Off topic. I was thinking of you tonight. I went out with James and bought a cd for the one song I know about it. I'll post it on the blogger round table tomorrow with hopefully the music and the lyrics.
nice to see around Zee,

lindsaylobe said...

The nuclear debate is a very vexed question in our world to day.

Targeted reductions in emissions of between 50-80% will not,in my view,be enough to save us as suggested by the climatic modelling by the year 2050. Already the signs are ominous.


It was not surprising to learn China only recently rejected any targeted reduction in its carbon emissions, siting reductions would curtail its continuing development and prosperity to it’s the nation. It is hard for us to imagine the phenomenal growth occurring in developing counties such as China and India. China for instance is currently in the process of building 300 new cities, each to house over a million people to support its expansion to a modern economy and accommodate the continued population movement from agriculture to jobs created within the expanding regions and city centres. Even so as we speak nearly 50% of its population are peasant farmers engaged in subsistent farming which is likely to shrink to 3-4% in the longer term. India a has expressed similar views, it did not create the current mess and argues it should nor be penalised by adopting targeted reductions in emissions as it rapidly embraces modernity and subsequent reliance on energy and the burning of fossil fuels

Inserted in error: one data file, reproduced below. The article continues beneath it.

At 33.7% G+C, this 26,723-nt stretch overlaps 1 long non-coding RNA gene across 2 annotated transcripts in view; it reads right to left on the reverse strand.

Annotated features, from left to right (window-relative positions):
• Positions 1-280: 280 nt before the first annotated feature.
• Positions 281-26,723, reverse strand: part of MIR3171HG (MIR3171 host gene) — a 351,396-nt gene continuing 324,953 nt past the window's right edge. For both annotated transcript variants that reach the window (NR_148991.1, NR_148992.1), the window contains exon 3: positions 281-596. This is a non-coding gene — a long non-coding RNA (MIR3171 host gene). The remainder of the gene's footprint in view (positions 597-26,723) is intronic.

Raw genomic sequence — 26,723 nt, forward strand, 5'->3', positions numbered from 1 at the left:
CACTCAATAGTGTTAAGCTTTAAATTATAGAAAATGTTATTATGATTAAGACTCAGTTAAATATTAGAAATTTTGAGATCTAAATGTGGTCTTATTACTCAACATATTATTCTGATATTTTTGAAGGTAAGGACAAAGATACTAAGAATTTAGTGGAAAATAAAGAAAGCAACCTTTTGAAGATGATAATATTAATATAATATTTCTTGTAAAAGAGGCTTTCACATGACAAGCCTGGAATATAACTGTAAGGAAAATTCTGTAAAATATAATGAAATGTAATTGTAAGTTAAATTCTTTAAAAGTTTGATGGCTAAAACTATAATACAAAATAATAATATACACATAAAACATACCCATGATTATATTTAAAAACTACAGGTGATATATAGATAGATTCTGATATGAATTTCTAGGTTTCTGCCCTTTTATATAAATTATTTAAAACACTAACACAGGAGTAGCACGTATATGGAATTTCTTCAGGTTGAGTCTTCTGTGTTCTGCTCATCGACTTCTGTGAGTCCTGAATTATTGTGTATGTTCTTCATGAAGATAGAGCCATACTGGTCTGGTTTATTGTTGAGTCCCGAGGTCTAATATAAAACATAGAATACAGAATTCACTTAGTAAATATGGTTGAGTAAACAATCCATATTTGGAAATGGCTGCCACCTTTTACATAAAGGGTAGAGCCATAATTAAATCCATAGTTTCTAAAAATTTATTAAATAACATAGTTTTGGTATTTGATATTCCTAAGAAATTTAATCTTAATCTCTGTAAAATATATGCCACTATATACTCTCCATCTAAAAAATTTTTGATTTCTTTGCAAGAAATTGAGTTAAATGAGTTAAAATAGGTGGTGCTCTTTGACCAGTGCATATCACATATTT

This gives you a picture of the future expansion; what I would estimate as the equivalent of another 40 Australia’s or 4 times the USA in created new demand over the next 20 years from these 2 emerging giants alone.

Hence the current green house emission reductions will need to be increased substantially to offset the accelerated effect of the developing world. The developing world will argue their per capita emissions currently fall way below the advanced economies and they should be given a chance to catch up with ourselves without the need to bear the brunt of self imposed restrictions.